Prepare enough copies of a photo from News for You to give one to each of your students. Before the students read the story from which the photo came, ask them to write stories to fit the photo. Imagination is welcome here! When they are done, they can read their stories to each other. And then they can read the original story that went with the photo. It can be interesting to see the different interpretations.
Pick an article from the latest issue of News for You. Then write about the topic as if the date were one year from today. Explain what has happened by that date.
Read the headline of an article to the class. Have students predict what the article is about. Brainstorm as a group to find out what they already know about the topic. Then have the students read the article. Discuss what what new information they have learned.
Cut an article from News for You in half, then make enough copies of each piece so every learner will have one half. Separate the class into two groups, and give each group a different half of the story. Ask each group to read their portion of the article and write down details that are missing.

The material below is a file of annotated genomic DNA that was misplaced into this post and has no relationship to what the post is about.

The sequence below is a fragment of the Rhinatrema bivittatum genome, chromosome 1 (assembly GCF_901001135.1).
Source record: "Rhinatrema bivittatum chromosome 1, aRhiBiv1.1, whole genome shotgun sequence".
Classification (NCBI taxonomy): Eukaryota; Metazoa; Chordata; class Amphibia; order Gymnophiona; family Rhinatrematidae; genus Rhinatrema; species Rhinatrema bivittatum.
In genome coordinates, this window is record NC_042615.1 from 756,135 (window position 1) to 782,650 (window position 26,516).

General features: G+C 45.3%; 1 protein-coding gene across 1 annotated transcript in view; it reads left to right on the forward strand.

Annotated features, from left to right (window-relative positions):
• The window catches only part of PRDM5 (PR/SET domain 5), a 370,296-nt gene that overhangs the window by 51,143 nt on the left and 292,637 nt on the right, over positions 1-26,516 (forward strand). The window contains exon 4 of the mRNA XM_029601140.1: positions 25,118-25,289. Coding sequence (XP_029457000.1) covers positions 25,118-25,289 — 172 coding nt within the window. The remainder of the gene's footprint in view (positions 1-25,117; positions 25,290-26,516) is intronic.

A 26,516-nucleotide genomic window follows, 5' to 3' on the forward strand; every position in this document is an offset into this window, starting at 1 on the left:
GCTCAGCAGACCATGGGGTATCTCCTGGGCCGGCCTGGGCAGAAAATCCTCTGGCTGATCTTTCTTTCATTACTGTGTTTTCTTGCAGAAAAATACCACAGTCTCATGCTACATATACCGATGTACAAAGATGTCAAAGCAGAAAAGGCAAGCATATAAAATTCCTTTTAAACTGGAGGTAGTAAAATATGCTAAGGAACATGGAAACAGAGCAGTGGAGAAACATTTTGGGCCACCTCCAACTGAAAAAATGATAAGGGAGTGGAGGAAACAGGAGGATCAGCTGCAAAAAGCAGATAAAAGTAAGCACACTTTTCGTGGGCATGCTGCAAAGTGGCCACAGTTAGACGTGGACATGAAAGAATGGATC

Put the learners into small groups with others who have the same half. Ask them to talk about the article, to try to fill in any missing information, and to compile a list of questions they want answered about the article.
Pair up students who have different halves of the article. Have them talk about the article so they discover the whole story, but without looking back at their original half of the article.
Finally, have the learners go back to their original groups. Have the groups write a summary of the entire article without looking back at it.
This activity provides practice in anticipating content.
Choose a News for You photo from which students might be able to guess an article's topic. Show students only the photo. Then ask each of them to write a sentence in which they predict the content of the related story. Encourage them to use their imaginations — this does not have to be a test of current events. After they share their sentences with fellow students, have them read the related article. Vote on which sentence best predicts the story content. You may also want to vote on the most imaginative prediction.